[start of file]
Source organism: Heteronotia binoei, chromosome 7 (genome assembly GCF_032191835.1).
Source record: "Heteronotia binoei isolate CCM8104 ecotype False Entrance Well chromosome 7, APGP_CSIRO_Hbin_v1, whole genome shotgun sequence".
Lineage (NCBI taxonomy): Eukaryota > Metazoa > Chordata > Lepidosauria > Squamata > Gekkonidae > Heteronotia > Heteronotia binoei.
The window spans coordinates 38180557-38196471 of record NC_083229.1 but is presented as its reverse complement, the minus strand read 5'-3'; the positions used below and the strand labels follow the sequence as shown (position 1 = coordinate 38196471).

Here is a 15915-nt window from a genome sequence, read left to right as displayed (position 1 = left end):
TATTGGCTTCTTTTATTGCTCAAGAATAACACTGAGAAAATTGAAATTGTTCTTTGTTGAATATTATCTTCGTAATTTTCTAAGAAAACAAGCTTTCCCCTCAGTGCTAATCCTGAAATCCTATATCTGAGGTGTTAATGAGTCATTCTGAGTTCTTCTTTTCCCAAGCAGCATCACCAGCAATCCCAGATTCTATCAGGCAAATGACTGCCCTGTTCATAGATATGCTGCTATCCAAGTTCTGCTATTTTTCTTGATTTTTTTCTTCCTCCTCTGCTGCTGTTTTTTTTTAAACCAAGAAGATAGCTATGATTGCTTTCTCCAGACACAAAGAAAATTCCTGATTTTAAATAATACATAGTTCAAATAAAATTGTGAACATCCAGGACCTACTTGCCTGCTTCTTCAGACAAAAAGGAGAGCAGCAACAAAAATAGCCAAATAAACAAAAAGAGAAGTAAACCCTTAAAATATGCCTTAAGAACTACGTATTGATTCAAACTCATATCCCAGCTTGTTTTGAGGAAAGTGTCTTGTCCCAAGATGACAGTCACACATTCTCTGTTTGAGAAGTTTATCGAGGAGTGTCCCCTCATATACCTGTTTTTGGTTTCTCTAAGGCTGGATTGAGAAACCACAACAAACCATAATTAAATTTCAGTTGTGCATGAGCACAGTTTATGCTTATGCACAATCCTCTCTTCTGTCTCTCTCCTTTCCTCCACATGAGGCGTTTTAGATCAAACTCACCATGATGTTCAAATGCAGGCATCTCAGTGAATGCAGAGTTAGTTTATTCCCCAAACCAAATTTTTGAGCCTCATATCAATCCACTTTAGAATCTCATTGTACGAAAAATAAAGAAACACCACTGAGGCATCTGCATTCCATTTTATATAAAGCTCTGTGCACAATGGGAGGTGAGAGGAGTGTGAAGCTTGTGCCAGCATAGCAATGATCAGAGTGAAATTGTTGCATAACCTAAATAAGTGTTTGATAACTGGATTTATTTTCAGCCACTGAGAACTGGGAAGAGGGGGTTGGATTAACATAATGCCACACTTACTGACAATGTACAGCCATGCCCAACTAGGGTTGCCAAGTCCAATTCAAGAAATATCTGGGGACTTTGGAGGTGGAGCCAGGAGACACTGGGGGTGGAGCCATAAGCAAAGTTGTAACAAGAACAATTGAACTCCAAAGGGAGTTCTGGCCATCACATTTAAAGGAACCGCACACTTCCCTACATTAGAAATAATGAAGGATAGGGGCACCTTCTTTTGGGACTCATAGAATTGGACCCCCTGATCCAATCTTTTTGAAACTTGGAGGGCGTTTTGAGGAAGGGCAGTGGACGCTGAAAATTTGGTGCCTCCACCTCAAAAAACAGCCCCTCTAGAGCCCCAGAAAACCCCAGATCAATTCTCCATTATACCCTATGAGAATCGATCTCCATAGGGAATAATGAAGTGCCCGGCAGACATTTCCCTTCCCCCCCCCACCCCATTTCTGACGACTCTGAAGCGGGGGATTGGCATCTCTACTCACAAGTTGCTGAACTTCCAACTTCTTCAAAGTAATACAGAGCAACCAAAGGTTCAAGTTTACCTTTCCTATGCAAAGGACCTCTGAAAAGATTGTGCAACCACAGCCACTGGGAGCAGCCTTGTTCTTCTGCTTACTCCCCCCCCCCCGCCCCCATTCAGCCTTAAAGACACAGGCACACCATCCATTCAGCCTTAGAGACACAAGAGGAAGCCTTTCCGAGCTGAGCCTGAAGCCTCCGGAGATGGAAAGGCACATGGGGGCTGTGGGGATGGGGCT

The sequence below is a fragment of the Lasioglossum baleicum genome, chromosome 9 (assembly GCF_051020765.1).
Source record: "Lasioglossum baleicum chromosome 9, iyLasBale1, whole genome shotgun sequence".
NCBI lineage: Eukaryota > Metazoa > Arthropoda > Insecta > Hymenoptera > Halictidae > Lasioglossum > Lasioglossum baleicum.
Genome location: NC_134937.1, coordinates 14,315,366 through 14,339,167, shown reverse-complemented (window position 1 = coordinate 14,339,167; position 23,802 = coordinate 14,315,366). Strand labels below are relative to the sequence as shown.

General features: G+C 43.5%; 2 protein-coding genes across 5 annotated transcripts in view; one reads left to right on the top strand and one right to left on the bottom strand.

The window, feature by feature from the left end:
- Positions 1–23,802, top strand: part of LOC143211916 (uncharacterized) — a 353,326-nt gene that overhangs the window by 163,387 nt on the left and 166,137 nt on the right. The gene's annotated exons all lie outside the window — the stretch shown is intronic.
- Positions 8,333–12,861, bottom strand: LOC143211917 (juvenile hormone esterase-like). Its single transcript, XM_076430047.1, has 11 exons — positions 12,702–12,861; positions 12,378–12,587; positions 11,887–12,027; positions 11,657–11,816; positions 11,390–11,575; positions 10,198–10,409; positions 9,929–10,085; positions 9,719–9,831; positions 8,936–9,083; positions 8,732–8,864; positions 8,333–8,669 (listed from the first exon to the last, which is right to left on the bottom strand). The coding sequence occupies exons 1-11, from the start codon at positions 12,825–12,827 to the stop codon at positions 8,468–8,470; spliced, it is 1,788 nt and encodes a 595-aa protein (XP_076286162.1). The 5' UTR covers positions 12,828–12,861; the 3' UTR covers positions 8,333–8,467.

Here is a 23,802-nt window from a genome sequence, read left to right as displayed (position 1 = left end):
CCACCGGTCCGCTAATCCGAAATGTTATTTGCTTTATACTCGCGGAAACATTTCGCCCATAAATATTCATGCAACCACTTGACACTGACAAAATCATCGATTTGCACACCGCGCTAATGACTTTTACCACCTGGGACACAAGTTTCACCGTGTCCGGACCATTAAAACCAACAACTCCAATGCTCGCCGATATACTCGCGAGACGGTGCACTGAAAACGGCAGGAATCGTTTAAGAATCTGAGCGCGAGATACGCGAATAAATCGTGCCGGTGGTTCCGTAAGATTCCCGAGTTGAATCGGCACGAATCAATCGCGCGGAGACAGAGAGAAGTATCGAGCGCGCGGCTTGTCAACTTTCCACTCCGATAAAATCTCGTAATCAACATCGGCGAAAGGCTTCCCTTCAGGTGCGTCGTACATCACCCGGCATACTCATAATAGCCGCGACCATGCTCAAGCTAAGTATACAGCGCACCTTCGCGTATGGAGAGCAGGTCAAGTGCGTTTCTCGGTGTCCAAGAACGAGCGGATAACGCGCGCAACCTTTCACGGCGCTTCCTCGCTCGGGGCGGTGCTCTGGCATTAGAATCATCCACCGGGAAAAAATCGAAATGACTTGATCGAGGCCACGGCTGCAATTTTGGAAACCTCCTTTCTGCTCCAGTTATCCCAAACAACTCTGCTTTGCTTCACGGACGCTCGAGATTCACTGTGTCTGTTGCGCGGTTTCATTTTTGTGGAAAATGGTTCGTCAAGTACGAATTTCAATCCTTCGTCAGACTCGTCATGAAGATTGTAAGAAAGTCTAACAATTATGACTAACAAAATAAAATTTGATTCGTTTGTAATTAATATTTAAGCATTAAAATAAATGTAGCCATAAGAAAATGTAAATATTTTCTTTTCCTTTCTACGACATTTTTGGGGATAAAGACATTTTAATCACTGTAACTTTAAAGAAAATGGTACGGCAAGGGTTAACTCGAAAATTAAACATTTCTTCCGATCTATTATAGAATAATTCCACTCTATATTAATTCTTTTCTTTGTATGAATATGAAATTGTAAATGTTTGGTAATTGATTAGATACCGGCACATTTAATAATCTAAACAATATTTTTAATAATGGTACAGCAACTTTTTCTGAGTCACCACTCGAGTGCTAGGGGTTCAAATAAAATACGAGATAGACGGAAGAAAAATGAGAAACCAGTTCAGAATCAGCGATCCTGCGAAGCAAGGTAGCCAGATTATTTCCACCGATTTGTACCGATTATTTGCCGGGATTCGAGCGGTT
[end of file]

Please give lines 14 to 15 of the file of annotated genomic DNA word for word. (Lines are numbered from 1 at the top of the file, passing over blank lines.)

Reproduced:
- Positions 8,333–12,861, bottom strand: LOC143211917 (juvenile hormone esterase-like). Its single transcript, XM_076430047.1, has 11 exons — positions 12,702–12,861; positions 12,378–12,587; positions 11,887–12,027; positions 11,657–11,816; positions 11,390–11,575; positions 10,198–10,409; positions 9,929–10,085; positions 9,719–9,831; positions 8,936–9,083; positions 8,732–8,864; positions 8,333–8,669 (listed from the first exon to the last, which is right to left on the bottom strand). The coding sequence occupies exons 1-11, from the start codon at positions 12,825–12,827 to the stop codon at positions 8,468–8,470; spliced, it is 1,788 nt and encodes a 595-aa protein (XP_076286162.1). The 5' UTR covers positions 12,828–12,861; the 3' UTR covers positions 8,333–8,467.

Here is a 23,802-nt window from a genome sequence, read left to right as displayed (position 1 = left end):